Home' Technology Review : November December 2012 Contents 11
MIT TECHNOLOGY REVIEW
Globally, people average about 60
minutes of travel each day, much of that
consumed by stops or slowdowns. Some
delays are regular and recurring, others
unexpected. They are all more than just
a personal inconvenience: human capi-
tal is underutilized, freight distribution
delayed, meetings missed, fuel wasted,
and nerves frayed.
Many important roadways regularly
operate near their breaking points, and
as populations and economies continue
to expand, travel demands will rise and
waits lengthen. Stressed transportation
systems become less resilient and create
cascades of real costs. As freight is slowed,
food prices rise, for example; and as travel
times exceed acceptable thresholds, cer-
tain destinations lose their attraction.
Thanks to new technologies we are
now able to observe these systems and
congestion’s effects in real time, across the
large, complex scales at which they oper-
ate. We are also able to intervene at the
same scale, not just locally, an approach
that raises the prospect of making conges-
tion a thing of the past.
Transportation system managers can
now turn to a combination of sensors, algo-
rithms, and system simulators to predict
traffic demands from minute to minute,
day to day, and year to year. In a highly
instrumented system like New York city’s,
signal times, tolls, and left-turn permis-
sions can be fine-tuned in real time.
Truly reducing, rather than just manag-
ing, congestion requires active intervention
to change travelers’ behavior and make the
most of scarce roadway real estate. Varying
tolls throughout the day in response to traf-
fic patterns, offering slot reservations for
space in some lanes, and compensating
those who turn to alternatives to their own
vehicle are one set of options. GPS-enabled
smartphones and other technologies make
such strategies much more realistic, since
drivers can receive and act on informa-
tion rapidly. The arrival of autonomous,
self-driving vehicles that can safely travel
close together should make it even easier
to enhance traffic flow (see “Self-Driving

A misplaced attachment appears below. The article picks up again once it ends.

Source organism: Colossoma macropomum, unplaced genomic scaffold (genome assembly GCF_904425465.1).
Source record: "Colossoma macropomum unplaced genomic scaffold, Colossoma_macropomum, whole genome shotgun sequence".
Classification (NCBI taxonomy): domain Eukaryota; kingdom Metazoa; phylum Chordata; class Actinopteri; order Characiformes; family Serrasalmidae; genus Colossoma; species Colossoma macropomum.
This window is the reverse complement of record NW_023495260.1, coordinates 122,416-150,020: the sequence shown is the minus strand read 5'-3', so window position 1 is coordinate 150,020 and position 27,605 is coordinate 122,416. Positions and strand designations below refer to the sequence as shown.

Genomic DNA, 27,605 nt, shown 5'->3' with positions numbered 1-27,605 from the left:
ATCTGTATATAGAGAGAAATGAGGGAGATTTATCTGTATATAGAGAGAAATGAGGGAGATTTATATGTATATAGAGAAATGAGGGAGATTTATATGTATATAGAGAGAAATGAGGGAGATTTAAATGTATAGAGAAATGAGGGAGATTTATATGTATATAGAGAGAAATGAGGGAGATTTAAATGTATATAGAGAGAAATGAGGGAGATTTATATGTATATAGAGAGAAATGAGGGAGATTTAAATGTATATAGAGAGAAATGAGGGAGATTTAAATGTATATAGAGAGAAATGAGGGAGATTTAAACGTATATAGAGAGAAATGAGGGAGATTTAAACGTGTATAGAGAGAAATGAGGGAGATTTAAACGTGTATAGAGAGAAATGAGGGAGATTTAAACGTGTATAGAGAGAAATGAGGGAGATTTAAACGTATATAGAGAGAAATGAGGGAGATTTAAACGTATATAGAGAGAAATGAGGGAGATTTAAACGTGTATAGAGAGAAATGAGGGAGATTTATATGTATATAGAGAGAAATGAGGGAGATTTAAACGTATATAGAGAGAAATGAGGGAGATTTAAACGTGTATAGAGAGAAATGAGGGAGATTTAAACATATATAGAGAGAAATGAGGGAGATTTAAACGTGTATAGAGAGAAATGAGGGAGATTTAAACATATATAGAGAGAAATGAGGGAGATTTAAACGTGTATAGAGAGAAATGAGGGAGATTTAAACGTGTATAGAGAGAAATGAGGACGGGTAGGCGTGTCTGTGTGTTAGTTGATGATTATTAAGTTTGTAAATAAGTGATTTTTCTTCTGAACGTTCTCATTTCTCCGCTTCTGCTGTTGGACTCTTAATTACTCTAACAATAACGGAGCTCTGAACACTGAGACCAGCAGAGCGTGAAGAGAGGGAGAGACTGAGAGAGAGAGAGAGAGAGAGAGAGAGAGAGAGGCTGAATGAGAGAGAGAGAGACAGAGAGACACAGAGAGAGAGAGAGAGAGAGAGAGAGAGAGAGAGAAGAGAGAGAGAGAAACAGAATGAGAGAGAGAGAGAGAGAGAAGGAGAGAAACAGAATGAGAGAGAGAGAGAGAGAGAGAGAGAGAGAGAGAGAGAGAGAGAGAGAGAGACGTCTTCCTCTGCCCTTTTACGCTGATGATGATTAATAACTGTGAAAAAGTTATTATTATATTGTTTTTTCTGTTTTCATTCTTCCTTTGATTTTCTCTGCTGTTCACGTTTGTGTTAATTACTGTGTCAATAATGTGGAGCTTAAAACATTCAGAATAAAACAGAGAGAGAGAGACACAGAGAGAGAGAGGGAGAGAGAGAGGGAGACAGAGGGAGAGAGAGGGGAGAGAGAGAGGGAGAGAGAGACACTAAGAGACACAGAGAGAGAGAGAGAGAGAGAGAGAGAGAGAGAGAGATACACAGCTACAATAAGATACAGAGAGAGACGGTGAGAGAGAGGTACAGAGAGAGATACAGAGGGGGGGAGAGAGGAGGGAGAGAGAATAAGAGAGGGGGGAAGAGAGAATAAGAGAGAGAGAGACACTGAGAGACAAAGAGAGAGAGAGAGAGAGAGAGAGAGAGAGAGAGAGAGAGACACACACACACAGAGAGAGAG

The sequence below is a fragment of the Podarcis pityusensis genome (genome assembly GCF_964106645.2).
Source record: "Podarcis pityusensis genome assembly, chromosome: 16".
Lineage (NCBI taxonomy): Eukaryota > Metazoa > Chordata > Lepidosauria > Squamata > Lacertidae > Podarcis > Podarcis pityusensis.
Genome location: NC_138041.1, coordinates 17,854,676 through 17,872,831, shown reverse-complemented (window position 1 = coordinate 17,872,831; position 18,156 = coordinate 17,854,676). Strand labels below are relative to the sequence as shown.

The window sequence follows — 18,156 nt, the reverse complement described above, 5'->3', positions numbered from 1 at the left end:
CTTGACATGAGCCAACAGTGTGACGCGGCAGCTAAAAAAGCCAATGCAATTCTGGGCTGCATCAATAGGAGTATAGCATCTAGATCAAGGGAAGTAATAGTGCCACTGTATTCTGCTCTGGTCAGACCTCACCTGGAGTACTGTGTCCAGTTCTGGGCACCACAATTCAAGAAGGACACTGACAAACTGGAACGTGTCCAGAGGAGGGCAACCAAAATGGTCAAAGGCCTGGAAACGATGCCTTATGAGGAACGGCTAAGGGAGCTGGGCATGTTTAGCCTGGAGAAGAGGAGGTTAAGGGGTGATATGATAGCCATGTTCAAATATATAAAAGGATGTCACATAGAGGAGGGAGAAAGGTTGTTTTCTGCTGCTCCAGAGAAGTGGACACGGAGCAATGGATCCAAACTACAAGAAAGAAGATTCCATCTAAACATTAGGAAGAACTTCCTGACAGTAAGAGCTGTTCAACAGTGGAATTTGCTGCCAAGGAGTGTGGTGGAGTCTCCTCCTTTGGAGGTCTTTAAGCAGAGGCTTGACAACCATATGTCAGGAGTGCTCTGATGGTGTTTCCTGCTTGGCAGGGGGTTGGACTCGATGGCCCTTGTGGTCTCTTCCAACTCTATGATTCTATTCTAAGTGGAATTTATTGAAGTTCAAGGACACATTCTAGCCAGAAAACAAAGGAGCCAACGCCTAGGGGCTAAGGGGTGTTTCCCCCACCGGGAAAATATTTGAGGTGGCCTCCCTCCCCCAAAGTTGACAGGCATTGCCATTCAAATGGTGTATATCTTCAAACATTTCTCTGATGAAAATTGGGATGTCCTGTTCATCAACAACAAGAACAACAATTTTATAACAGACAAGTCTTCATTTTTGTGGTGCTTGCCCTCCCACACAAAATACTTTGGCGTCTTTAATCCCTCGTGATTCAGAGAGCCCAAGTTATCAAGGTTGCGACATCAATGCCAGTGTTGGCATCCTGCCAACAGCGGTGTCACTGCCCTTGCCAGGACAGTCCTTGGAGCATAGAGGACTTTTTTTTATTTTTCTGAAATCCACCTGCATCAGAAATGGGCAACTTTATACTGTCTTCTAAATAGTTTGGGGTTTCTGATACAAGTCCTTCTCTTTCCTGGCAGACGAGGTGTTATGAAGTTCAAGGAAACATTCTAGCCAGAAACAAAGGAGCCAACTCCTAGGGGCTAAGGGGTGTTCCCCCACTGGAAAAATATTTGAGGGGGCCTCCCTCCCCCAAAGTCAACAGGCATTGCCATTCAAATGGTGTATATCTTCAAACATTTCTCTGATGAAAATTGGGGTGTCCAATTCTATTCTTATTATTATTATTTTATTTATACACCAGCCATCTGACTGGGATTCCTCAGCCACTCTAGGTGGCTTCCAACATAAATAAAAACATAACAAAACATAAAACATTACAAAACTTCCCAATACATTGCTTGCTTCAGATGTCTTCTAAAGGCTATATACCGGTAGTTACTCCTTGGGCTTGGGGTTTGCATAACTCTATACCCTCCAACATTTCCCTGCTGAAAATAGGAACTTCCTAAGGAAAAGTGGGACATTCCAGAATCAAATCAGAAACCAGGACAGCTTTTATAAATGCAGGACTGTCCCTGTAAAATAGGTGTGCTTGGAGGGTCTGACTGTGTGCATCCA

cars,” p. 41).
With road space limited,
over the long term travelers
will need to shift to smaller
vehicles, public transit, and
nonmotorized modes of
transport. But by acknowl-
edging the true costs and
complexity of road congestion, we can mod-
erate it quite effectively now.
Kara Kockelman is a professor of trans-
portation engineering at the University of
We have fully eradicated only
one disease. Let’s do it again,
says Larry Brilliant.
In human history, few things
happen only once. over millennia,
even statistically rare events repeat.
Yet despite huge efforts to replicate the
feat, just once have we eradicated a human
disease: smallpox, responsible for over 500
million deaths in the 20th century alone.
eradicating smallpox was a techno-
logical and a human challenge, like many
of our toughest global problems (see “Why
We can’t Solve Big Problems,” p. 26).
Technology made it possible to develop
freeze-dried vaccine and the bifurcated
needle. Hundreds of thousands of humans
had to find every case of smallpox in the
world, village by village, house by house,
and vaccinate every single person exposed
to the virus. I was on the smallpox team
in India and Bangladesh in the 1970s,
and we made over one billion house calls.
Today, we’re close to finally repeating
that achievement: polio now circulates
in only three countries. But new diseases
keep surfacing. over the last two decades,
around 30 have crossed from animals to
humans, including SARS
and hantavirus. Modernity
has increased the risk of a
global pandemic. Growing
populations and econo-
mies lead to deforestation
and greater consumption
of meat, including bush
meat, which increase the likelihood of a
virus jumping from animals to humans.
Air travel gives viruses free transit across
oceans in hours.
Modernity is also the balm for this
ailment. Since 1996, the median time it
takes to detect a disease outbreak has
fallen from 30 days to 14 days. Digital
disease surveillance has greatly improved
our ability to find diseases early enough to
stop them from spreading.
The first systems to collect “cloud” data
on emerging diseases used e-mail, like
ProMed, or scoured the Web for evidence,
like GPHIN. We can now gather data
directly from people exposed to disease.
Google’s Flu Trends experiment proved
that analyzing how people search for infor-
mation about flu online beats centers for
Disease control reporting by up to two
weeks. At the Skoll Global Threats Fund
we are working on an initiative, Flu Near
You, that asks people to answer questions
about symptoms via Web or smartphone.
That kind of participatory surveillance on
mobile devices could help track and tackle
diseases around the world.
We now have so much more technol-
ogy than we did when smallpox was eradi-
cated. We can solve this problem without
making a billion house calls. All we need
is creativity, commitment, and public will.
Larry Brilliant is president of the Skoll
Global Threats Fund, a nonprofit identi-
fying and addressing large-scale risks to
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